Sunday, January 18, 2015

Business Plan Content


Look at click on Business Advice at the top and view a lot of business plan advice. My personal view is to put more time on competition, market analysis, marketing, finance 3-5 years out and the operation itself. Consider that these plans are living docs intended to be updated as more information becomes available and/or things change, so they will not be "written in stone". A great plan can help potential investors and employees you depend upon understand the business.

Steve Koenig, SCORE Counselor

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Thursday, January 15, 2015

Tips for Self-Employed Taxpayers

If you are an independent contractor or run your own business, there are a few basic things to know when it comes to your federal tax return. Here are six tips you should know about income from self-employment:

Self-employment income can include income you received for part-time work. This is in addition to income from your regular job.

You must file a Schedule C, Profit or Loss from Business, or Schedule C-EZ, Net Profit from Business, with your Form 1040.

You may have to pay self-employment tax as well as income tax if you made a profit. Self-employment tax includes Social Security and Medicare taxes. Use Schedule SE, Self-Employment Tax, to figure the tax. Make sure to file the schedule with your tax return.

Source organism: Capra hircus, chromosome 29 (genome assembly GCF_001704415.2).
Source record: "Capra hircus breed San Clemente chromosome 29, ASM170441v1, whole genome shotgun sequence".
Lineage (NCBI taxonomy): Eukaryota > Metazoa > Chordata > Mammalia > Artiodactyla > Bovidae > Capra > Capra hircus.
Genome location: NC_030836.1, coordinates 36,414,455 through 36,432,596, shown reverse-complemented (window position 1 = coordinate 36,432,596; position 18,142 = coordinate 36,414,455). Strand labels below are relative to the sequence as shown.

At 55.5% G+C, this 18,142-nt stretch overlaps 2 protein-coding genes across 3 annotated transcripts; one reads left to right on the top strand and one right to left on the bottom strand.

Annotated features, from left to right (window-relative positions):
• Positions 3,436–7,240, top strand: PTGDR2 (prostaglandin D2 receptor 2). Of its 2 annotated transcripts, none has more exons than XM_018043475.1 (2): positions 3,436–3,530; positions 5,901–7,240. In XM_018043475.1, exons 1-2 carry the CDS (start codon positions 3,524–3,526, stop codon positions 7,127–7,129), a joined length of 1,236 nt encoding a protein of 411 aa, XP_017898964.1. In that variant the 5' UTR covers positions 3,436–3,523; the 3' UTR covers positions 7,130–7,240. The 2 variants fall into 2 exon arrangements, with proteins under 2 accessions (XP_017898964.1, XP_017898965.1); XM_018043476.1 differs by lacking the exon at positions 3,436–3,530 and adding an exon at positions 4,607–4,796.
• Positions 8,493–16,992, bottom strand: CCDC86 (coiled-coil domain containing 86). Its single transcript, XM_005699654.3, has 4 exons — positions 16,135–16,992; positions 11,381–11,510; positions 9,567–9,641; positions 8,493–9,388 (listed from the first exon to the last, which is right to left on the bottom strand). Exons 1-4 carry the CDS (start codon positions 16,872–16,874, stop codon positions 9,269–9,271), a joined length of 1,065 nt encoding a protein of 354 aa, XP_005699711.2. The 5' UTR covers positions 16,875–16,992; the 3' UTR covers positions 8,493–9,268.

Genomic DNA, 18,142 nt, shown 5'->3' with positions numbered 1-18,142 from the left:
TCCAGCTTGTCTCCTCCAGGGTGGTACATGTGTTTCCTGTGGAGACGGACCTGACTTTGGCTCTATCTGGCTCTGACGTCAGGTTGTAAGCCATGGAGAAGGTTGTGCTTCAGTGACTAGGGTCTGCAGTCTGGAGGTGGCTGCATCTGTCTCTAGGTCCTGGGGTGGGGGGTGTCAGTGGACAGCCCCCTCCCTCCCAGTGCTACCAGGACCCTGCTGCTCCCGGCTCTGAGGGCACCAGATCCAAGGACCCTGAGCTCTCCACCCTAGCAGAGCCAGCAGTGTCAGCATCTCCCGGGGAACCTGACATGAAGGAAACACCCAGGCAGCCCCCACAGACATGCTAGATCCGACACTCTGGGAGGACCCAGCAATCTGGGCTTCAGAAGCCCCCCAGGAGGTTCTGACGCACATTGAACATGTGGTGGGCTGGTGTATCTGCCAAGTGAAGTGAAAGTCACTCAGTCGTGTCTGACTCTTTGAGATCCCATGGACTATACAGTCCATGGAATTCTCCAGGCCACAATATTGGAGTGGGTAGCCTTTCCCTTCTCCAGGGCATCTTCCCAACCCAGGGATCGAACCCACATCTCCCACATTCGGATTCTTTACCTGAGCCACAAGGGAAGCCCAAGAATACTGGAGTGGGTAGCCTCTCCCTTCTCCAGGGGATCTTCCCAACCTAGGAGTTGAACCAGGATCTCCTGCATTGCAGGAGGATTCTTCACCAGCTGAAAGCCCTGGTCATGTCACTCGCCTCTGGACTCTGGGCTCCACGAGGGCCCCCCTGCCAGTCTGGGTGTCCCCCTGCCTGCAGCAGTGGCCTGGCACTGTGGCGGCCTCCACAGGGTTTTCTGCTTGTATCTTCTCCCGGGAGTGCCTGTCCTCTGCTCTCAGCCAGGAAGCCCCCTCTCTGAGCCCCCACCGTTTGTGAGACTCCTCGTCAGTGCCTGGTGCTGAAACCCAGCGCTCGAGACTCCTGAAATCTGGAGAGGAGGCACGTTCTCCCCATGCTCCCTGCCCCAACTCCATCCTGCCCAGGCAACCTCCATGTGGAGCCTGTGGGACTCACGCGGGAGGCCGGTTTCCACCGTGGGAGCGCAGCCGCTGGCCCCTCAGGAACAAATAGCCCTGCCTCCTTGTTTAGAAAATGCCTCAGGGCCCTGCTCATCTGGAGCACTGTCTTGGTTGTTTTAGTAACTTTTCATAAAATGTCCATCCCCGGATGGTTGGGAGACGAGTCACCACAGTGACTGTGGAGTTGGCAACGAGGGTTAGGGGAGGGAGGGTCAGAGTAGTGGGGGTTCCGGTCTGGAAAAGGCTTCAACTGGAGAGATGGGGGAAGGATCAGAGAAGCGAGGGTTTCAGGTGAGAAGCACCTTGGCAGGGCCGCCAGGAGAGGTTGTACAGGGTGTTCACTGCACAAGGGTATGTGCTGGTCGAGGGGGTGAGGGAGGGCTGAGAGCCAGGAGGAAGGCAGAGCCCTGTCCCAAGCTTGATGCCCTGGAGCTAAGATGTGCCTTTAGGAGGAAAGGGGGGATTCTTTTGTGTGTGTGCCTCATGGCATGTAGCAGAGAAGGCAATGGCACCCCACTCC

You may need to make estimated tax payments. People typically make these payments on income that is not subject to withholding. You may be charged a penalty if you do not pay enough taxes throughout the year.

You can deduct some expenses you paid to run your trade or business. You can deduct most business expenses in full, but some must be 'capitalized.' This means you can deduct a portion of the expense each year over a period of years.

You can deduct business costs only if they are both ordinary and necessary. An ordinary expense is one that is common and accepted in your industry. A necessary expense is one that is helpful and proper for your trade or business.